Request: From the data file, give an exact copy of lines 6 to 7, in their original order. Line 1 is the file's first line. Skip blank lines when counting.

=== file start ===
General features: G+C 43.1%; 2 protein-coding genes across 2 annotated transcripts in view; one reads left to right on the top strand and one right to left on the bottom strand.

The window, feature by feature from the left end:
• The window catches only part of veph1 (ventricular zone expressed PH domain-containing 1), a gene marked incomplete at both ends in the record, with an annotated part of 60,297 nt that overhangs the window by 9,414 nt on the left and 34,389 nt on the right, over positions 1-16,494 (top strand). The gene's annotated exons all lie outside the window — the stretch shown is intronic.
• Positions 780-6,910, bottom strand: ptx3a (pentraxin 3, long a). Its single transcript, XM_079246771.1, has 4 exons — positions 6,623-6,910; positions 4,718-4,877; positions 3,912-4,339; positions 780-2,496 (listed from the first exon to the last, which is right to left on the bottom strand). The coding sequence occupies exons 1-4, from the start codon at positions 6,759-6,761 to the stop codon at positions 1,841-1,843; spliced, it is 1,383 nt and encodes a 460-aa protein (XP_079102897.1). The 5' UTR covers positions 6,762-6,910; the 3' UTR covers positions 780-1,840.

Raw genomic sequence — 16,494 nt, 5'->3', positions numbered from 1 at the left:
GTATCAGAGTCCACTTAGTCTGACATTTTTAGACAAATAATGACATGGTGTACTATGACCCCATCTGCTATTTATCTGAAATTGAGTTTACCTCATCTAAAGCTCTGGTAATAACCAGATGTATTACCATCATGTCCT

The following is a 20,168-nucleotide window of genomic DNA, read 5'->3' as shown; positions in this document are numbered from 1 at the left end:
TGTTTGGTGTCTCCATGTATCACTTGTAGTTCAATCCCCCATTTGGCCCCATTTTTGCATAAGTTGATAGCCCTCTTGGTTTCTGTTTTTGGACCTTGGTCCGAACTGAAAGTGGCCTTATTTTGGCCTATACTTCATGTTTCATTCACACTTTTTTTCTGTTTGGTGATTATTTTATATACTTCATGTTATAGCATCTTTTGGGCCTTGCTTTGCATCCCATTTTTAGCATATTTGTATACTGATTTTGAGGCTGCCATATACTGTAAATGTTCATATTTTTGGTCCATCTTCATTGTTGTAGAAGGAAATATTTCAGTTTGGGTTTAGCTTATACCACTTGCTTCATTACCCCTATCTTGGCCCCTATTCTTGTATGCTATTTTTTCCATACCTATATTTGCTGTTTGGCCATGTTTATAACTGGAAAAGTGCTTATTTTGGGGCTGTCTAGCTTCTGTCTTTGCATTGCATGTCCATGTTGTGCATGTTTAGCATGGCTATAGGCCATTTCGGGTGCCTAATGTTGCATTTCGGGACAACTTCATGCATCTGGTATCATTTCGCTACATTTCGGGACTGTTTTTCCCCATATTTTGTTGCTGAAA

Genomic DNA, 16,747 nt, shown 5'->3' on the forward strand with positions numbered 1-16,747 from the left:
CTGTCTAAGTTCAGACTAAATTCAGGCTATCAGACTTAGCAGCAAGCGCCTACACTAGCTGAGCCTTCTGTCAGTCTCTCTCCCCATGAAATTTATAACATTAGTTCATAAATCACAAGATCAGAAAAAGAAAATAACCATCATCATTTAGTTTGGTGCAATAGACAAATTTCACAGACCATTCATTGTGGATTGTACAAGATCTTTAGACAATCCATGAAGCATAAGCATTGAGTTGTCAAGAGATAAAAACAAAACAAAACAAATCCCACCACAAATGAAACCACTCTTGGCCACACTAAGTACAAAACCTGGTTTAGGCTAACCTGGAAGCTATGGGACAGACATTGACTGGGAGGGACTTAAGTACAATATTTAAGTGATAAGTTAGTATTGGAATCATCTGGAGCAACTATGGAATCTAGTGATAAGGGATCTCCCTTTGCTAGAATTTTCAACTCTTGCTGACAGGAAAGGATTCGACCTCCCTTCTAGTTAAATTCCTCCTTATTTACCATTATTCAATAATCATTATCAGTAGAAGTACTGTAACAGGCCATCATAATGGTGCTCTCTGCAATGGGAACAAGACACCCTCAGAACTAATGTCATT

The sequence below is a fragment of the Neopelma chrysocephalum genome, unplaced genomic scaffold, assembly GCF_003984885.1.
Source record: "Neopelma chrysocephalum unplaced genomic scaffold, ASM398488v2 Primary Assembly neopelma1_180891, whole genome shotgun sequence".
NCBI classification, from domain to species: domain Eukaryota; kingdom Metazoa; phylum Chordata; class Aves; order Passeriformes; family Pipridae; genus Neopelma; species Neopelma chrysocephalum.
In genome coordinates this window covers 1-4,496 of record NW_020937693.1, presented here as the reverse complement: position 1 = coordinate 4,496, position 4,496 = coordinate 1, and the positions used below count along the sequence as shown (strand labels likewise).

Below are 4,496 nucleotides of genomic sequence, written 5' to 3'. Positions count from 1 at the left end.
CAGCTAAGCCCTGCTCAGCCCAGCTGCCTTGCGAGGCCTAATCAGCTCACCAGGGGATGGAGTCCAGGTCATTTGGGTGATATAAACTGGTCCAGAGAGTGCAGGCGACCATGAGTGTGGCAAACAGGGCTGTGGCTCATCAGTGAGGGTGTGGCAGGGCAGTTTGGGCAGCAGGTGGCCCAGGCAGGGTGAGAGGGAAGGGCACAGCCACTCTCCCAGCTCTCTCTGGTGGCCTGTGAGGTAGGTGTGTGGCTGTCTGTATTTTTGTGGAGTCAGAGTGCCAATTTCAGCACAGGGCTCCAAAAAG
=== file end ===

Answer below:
GTATCAGAGTCCACTTAGTCTGACATTTTTAGACAAATAATGACATGGTGTACTATGACCCCATCTGCTATTTATCTGAAATTGAGTTTACCTCATCTAAAGCTCTGGTAATAACCAGATGTATTACCATCATGTCCT

The following is a 20,168-nucleotide window of genomic DNA, read 5'->3' as shown; positions in this document are numbered from 1 at the left end: